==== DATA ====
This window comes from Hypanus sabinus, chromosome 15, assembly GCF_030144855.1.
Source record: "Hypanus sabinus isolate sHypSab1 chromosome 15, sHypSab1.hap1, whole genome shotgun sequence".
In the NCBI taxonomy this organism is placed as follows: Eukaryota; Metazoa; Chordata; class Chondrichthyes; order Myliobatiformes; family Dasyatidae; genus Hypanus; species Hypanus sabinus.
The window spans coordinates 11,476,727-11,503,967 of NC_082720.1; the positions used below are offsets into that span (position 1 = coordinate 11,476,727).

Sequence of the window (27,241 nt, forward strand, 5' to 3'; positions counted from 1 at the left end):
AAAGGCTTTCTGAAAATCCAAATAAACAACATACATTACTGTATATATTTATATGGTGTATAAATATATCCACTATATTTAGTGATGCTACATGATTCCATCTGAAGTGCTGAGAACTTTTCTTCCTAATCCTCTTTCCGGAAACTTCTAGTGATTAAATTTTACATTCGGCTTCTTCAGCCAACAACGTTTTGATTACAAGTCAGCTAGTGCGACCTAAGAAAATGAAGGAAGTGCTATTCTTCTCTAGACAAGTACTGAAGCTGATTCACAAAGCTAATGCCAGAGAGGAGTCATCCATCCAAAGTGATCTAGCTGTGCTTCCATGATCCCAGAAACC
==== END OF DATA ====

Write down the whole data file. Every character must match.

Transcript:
This window comes from Hypanus sabinus, chromosome 15, assembly GCF_030144855.1.
Source record: "Hypanus sabinus isolate sHypSab1 chromosome 15, sHypSab1.hap1, whole genome shotgun sequence".
In the NCBI taxonomy this organism is placed as follows: Eukaryota; Metazoa; Chordata; class Chondrichthyes; order Myliobatiformes; family Dasyatidae; genus Hypanus; species Hypanus sabinus.
The window spans coordinates 11,476,727-11,503,967 of NC_082720.1; the positions used below are offsets into that span (position 1 = coordinate 11,476,727).

Sequence of the window (27,241 nt, forward strand, 5' to 3'; positions counted from 1 at the left end):
AAAGGCTTTCTGAAAATCCAAATAAACAACATACATTACTGTATATATTTATATGGTGTATAAATATATCCACTATATTTAGTGATGCTACATGATTCCATCTGAAGTGCTGAGAACTTTTCTTCCTAATCCTCTTTCCGGAAACTTCTAGTGATTAAATTTTACATTCGGCTTCTTCAGCCAACAACGTTTTGATTACAAGTCAGCTAGTGCGACCTAAGAAAATGAAGGAAGTGCTATTCTTCTCTAGACAAGTACTGAAGCTGATTCACAAAGCTAATGCCAGAGAGGAGTCATCCATCCAAAGTGATCTAGCTGTGCTTCCATGATCCCAGAAACC